So first up, fixing the bent swaybar link. Luckily, the whineline swaybar bushings I had ordered had arrived, so my options were replacing the bolt and worn cups with OEM items or going for an aftermarket 240sx kit. The best price I could get for the nissan hardware would get above 100$, as the bolts only were $30 each. Being penny pinching, I ordered a Raybestos 240sx kit at a local car parts shop and see what they had to offer. I was assured I could return it if I wasn't satisfied with it.

                            And boy I wasn't.

                            I picked up the box and, since there were no customers around, immediately opened the box on the counter. Incredible. The OEM shaft is a bolt threaded on both ends with a thick shank at the middle to space the cups at a certain distance. Here, I was faced with one plain white zinc plated hex bolt (OEM is yellow), which was ungraded, that used a cylindrically-folded square sheet of brass as a spacer.

                            A folded piece of brass.

                            A fol...


                            Well that wouldn't do.

                            Also the bushings were made out of fisher price plastic. So did I go OEM? Nope. Because I could make my own kit for 1/3 of the cost. First off I hunted around for a spacer. Easier said than done. I was looking for something at least white zinc coated with a 10mm bore and 50mm length. No suppliers around had them, so I resorted in finding an alternative; I went to an old, old parts store, the kind that still thinks the metric system is a myth, and found a Grade 5 zinc coupler with a 3/8 threaded bore. Approximately 50mm (2").

                            It would do. IIRC, the stock spacer was 45mm but 50mm with the car lower would just make the sway bar rest in a more neutral position. So I went back home and tapped the threads with a 10mm bit. Perfect, it slid snugly around the shank of the OEM bolts.

                            As for the bolt, as you may have guessed I went the plain bolt route, more specifically, I went for a class 10.9 M10 120mm bolt, yellow zinc, fine threaded. The fine threads are usually used in vibrational applications, as the threads are more deflected than in a coarse thread. So I went again to fastenal, where I found that the bolt was in backorder, but they had it in coarse thread. I went ahead with the purchase but instead paired it with two nyloc yellow zinc nuts; they'd take the vibrational abuse.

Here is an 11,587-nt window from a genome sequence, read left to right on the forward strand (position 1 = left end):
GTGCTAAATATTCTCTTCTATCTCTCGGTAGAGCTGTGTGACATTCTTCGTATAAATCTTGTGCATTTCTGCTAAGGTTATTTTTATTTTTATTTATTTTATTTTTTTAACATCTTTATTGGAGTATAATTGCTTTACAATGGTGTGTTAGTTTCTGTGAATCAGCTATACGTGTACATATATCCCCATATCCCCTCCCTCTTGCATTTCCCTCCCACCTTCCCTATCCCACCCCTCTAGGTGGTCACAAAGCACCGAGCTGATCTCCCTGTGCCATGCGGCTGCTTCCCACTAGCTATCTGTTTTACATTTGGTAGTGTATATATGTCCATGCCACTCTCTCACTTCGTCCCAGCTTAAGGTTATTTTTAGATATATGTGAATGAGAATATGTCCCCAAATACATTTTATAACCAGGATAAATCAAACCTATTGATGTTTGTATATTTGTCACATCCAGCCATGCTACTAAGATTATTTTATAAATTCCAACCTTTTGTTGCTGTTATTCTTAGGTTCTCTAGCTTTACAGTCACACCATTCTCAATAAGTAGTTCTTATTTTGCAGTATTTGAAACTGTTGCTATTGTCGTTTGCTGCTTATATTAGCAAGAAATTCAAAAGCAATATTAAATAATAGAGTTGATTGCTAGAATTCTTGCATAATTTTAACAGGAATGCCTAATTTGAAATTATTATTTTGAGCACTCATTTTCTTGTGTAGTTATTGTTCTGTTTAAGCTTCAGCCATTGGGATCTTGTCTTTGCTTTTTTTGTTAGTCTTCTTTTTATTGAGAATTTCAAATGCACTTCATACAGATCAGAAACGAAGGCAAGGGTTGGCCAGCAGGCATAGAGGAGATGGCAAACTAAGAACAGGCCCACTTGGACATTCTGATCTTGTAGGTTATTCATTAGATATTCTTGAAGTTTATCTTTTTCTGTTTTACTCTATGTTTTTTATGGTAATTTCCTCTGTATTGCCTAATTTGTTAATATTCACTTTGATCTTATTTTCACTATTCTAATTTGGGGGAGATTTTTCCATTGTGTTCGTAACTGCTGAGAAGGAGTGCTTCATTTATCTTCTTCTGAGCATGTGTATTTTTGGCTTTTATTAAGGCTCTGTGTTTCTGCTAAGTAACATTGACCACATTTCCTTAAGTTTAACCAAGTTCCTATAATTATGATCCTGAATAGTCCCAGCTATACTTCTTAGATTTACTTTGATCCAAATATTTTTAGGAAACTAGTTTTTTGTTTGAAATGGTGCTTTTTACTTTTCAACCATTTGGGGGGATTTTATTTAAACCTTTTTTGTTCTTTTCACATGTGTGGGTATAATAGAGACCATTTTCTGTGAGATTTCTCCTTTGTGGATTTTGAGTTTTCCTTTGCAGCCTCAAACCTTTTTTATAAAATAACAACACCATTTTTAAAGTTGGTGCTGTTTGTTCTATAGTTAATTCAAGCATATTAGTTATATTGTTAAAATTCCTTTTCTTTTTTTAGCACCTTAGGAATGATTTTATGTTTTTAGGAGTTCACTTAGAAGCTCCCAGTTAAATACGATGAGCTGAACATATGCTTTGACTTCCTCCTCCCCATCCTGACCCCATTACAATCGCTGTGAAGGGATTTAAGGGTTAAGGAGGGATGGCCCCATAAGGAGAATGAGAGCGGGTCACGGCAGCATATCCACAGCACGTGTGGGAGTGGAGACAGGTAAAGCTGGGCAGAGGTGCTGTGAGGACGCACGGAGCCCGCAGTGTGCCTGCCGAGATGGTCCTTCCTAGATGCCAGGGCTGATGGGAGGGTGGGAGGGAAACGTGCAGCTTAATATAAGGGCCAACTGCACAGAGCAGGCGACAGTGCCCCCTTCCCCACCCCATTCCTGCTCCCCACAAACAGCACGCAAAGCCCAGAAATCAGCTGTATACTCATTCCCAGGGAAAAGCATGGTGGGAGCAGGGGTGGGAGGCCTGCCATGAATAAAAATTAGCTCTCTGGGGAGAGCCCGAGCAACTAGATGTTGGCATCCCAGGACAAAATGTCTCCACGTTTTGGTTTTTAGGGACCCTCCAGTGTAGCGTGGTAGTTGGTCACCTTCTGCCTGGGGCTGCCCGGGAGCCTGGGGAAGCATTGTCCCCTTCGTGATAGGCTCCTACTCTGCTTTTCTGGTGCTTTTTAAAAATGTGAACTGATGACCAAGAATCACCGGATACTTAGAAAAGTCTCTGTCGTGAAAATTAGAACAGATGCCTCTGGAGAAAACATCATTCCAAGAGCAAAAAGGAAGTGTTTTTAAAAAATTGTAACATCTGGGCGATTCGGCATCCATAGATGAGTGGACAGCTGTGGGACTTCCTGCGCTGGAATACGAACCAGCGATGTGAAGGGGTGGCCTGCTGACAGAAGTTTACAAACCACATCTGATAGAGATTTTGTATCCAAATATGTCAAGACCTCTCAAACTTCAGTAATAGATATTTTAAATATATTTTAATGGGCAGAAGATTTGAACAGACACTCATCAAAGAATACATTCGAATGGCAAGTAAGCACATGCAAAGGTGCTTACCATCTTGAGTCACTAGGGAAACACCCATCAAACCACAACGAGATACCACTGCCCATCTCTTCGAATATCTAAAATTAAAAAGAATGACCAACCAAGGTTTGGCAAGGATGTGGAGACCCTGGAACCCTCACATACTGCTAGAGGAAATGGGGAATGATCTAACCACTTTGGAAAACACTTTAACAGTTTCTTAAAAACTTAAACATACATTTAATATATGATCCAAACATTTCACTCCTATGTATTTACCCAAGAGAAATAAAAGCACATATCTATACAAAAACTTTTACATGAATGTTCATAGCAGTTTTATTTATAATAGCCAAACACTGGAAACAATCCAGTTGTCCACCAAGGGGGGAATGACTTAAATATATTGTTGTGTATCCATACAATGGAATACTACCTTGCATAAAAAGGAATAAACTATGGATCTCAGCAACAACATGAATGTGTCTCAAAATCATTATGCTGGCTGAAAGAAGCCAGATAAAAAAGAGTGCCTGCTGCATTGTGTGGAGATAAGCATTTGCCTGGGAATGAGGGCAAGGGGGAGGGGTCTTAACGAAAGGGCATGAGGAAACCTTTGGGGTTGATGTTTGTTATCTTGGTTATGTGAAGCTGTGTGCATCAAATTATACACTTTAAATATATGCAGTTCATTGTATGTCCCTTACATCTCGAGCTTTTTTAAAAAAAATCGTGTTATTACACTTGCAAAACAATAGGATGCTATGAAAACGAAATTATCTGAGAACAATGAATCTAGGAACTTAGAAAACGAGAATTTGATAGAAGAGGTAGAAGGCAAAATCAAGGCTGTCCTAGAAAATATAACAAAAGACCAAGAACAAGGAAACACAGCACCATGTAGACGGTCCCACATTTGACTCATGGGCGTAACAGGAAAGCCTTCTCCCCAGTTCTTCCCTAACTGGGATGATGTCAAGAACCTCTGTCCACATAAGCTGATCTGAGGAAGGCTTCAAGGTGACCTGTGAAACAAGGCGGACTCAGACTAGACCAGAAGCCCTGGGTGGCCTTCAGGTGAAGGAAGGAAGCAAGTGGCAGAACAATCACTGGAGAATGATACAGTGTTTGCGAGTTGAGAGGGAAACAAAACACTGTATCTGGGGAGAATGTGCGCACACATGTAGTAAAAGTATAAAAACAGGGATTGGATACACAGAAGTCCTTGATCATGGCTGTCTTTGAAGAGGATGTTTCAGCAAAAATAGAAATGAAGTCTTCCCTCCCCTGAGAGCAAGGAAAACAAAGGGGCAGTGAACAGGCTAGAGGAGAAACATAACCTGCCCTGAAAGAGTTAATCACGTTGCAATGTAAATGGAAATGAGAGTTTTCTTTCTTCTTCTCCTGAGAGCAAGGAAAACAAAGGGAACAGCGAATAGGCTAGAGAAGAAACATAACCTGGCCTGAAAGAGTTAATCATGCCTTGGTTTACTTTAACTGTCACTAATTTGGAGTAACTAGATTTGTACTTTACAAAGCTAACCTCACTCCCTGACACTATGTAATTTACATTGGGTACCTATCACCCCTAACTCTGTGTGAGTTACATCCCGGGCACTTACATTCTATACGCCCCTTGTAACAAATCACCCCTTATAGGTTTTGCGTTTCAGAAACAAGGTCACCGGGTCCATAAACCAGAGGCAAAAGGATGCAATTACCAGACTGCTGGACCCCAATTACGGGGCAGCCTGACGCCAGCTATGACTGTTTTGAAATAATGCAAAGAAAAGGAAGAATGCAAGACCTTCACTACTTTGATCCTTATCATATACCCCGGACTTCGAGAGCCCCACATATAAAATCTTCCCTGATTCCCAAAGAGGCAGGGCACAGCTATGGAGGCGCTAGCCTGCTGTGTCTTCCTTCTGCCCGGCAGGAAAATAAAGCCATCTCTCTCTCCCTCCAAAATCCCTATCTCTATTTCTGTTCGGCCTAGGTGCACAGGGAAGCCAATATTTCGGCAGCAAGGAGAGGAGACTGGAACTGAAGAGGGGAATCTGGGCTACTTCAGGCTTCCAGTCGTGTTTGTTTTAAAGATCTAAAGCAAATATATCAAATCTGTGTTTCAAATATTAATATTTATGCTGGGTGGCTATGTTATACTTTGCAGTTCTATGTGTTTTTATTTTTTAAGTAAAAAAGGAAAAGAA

Lo and behold my order arrived and, again at the counter, I went to inspect them and the nut they ordered was fine thread.

                            They had it right the next time I went there.



                            Total cost? $10. With the bushings and OEM nissan cups ($23, I wouldn't play around with those), under $60. Better than $100+.





                            Done. Now for the control arms. Well changing them back to OEM required the coilovers to be removed, so since they needed a refresh that kindof was a one stone two birds situation. Just like the front coilovers, the back were getting cleaned and greased, with their bushings replaced by the Whiteline items (same as front).





                            With the coilovers about to get reinstalled, I put swapped the control arms. But before putting everything together, here's the magic of solid bushings, the suspension had to be loaded to its neutral point.



                            Just to make sure everything was in order, I unloaded all the traction bushings too.



                            And everything was torqued back to spec in a neutral position (a position I ballparked from the radius of the wheels and the eyechrometered gap in between that radius and the fender).

                            As for the front, the modified FUCAS were installed and shimmed. Now the tension/castor rods were in a bad shape, so I had reluctantly bought a used set of KTS rods from a GTRC member. This would be my final purchase (or so I thought). At least the bearings wouldn't need to be set in a neutral position.



                            I was actually surprised at the weight difference between the two, it was staggering... even on the worriyingly light side. Before installing, I wanted a half-decent alignment so I sized up the lengths with the OEM arms.



                            Satisfied, I went to install them and... the socket cap screws' heads were too thick. I was impossible to install them with the CV shaft boot in the way. Since this wouldn't even be remotely a problem with conventional hex cap screws, and I didn't have a good experience with black oxide fasteners, I went to my local fastener supplier, yes that guy, again. He had what I needed in yellow zinc, 10.9, although he only had white zinc nyloc nuts, they'd do. Also what I love about nylocs is that they seal the threads from crass/grime entering. An alternative would have been solid thread lock nuts, but these are a bit overkill, especially since I think they should be used in permanent applications.

                            I'd like to take this time to say that man... I wish for a day where the whole car could be assembled with quality fasteners. Damn that'd look good from under the car.